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The oppression of Indigenous people and their landscapes, along with the indignity this creates, is still common today, demonstrating that we must remain critical about anti-racism and a post-racial society – we need to look beyond the current perspectives that result from the way Indigenous peoples and ethnic minorities are currently being represented in society.
We also need to understand what intersectionality is and how to decolonise this. There is much imperialistic and colonial oppression on these types of queer geographies that can have an effect on our ontological (nature of being) and epistemological (theory of knowledge) viewpoint of this type of geography.
So how do you decolonise geography? It’s very important to understand geography is a subject that has ties to imperialist and colonial rule. Geography needs to be acknowledged as being a part of a history that built the British Empire and its colonial efforts. To decolonise geography means to take the subject apart piece-by-piece and show how much impact it has had over different timeframes and scales. This could stretch all the way to when colonists first came into existence, forward to how the topic is represented today. To begin with, it’s important to understand there are many aspects in geography that need to be reflected upon.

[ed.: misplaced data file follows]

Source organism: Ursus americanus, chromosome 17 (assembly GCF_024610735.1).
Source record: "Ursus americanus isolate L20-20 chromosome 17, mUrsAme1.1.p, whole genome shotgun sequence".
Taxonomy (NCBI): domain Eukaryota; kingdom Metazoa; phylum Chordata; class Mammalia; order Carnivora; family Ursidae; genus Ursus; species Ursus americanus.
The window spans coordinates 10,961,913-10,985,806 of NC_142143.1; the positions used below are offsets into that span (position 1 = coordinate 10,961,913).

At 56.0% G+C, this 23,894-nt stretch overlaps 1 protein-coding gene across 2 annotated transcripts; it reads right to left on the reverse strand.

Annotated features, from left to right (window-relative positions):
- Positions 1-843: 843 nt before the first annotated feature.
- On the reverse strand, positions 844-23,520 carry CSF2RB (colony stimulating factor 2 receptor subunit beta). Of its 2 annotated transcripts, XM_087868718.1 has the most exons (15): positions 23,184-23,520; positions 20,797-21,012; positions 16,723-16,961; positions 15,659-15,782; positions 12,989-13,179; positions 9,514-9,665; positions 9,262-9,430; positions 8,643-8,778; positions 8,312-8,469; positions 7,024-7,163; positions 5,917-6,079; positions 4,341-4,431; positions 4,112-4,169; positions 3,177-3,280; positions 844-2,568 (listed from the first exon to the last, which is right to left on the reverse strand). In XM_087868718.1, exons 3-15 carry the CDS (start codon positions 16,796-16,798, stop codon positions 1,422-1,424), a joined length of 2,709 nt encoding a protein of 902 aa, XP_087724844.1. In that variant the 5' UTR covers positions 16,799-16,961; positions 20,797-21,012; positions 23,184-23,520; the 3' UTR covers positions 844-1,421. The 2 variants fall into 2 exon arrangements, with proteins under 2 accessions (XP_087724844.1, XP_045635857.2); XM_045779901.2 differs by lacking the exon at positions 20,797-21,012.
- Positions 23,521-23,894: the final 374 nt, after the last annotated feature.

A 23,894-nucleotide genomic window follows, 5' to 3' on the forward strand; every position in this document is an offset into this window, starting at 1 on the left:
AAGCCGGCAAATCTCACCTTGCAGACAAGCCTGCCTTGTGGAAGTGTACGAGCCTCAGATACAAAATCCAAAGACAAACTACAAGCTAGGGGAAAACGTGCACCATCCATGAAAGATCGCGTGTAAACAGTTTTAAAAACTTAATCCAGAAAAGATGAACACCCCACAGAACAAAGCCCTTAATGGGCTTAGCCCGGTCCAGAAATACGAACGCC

Methodology is a key concept that should be to be looked into, as the way indigenous and BAME people are researched is constantly oppressing them, through a colonial and imperialist presence. When it comes to research, it needs to be understood that these focus groups are not guinea pigs or some sort of lab experiment to be tested on, and it’s important to recognise when being around these groups of people, their knowledge about what is being researched on is just as important as finding out the data that needs to be produced.